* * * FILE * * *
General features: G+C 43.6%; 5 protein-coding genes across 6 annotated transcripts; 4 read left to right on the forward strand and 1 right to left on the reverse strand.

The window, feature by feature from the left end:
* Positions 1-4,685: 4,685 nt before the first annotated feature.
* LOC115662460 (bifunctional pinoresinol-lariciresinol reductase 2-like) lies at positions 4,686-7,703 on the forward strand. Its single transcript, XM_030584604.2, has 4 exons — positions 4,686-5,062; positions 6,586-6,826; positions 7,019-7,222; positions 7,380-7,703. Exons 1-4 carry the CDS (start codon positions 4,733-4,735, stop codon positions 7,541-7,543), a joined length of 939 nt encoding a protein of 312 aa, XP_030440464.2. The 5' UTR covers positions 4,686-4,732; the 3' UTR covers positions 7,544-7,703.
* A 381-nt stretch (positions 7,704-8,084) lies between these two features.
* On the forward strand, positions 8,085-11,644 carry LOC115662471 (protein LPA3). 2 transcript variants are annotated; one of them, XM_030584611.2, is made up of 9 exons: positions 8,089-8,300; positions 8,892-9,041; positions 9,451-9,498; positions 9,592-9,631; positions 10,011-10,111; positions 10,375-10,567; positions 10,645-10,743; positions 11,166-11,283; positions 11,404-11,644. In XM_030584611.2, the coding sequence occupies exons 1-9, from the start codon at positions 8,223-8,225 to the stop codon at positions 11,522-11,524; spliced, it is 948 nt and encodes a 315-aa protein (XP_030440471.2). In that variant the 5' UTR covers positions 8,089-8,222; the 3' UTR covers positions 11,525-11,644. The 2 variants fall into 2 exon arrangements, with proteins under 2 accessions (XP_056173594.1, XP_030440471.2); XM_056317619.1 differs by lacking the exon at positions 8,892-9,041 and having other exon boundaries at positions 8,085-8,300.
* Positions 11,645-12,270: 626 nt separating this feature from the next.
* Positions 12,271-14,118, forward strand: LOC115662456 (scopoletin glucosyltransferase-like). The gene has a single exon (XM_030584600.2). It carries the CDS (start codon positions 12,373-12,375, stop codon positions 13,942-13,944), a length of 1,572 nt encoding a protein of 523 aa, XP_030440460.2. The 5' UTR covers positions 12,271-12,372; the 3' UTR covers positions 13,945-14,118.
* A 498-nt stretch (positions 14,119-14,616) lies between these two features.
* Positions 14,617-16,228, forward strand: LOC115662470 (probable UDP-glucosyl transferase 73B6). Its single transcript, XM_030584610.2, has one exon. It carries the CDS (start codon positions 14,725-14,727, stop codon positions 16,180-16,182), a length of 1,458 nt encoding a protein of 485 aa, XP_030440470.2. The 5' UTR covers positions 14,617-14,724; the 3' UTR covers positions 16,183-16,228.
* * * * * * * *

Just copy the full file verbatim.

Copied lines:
General features: G+C 43.6%; 5 protein-coding genes across 6 annotated transcripts; 4 read left to right on the forward strand and 1 right to left on the reverse strand.

The window, feature by feature from the left end:
* Positions 1-4,685: 4,685 nt before the first annotated feature.
* LOC115662460 (bifunctional pinoresinol-lariciresinol reductase 2-like) lies at positions 4,686-7,703 on the forward strand. Its single transcript, XM_030584604.2, has 4 exons — positions 4,686-5,062; positions 6,586-6,826; positions 7,019-7,222; positions 7,380-7,703. Exons 1-4 carry the CDS (start codon positions 4,733-4,735, stop codon positions 7,541-7,543), a joined length of 939 nt encoding a protein of 312 aa, XP_030440464.2. The 5' UTR covers positions 4,686-4,732; the 3' UTR covers positions 7,544-7,703.
* A 381-nt stretch (positions 7,704-8,084) lies between these two features.
* On the forward strand, positions 8,085-11,644 carry LOC115662471 (protein LPA3). 2 transcript variants are annotated; one of them, XM_030584611.2, is made up of 9 exons: positions 8,089-8,300; positions 8,892-9,041; positions 9,451-9,498; positions 9,592-9,631; positions 10,011-10,111; positions 10,375-10,567; positions 10,645-10,743; positions 11,166-11,283; positions 11,404-11,644. In XM_030584611.2, the coding sequence occupies exons 1-9, from the start codon at positions 8,223-8,225 to the stop codon at positions 11,522-11,524; spliced, it is 948 nt and encodes a 315-aa protein (XP_030440471.2). In that variant the 5' UTR covers positions 8,089-8,222; the 3' UTR covers positions 11,525-11,644. The 2 variants fall into 2 exon arrangements, with proteins under 2 accessions (XP_056173594.1, XP_030440471.2); XM_056317619.1 differs by lacking the exon at positions 8,892-9,041 and having other exon boundaries at positions 8,085-8,300.
* Positions 11,645-12,270: 626 nt separating this feature from the next.
* Positions 12,271-14,118, forward strand: LOC115662456 (scopoletin glucosyltransferase-like). The gene has a single exon (XM_030584600.2). It carries the CDS (start codon positions 12,373-12,375, stop codon positions 13,942-13,944), a length of 1,572 nt encoding a protein of 523 aa, XP_030440460.2. The 5' UTR covers positions 12,271-12,372; the 3' UTR covers positions 13,945-14,118.
* A 498-nt stretch (positions 14,119-14,616) lies between these two features.
* Positions 14,617-16,228, forward strand: LOC115662470 (probable UDP-glucosyl transferase 73B6). Its single transcript, XM_030584610.2, has one exon. It carries the CDS (start codon positions 14,725-14,727, stop codon positions 16,180-16,182), a length of 1,458 nt encoding a protein of 485 aa, XP_030440470.2. The 5' UTR covers positions 14,617-14,724; the 3' UTR covers positions 16,183-16,228.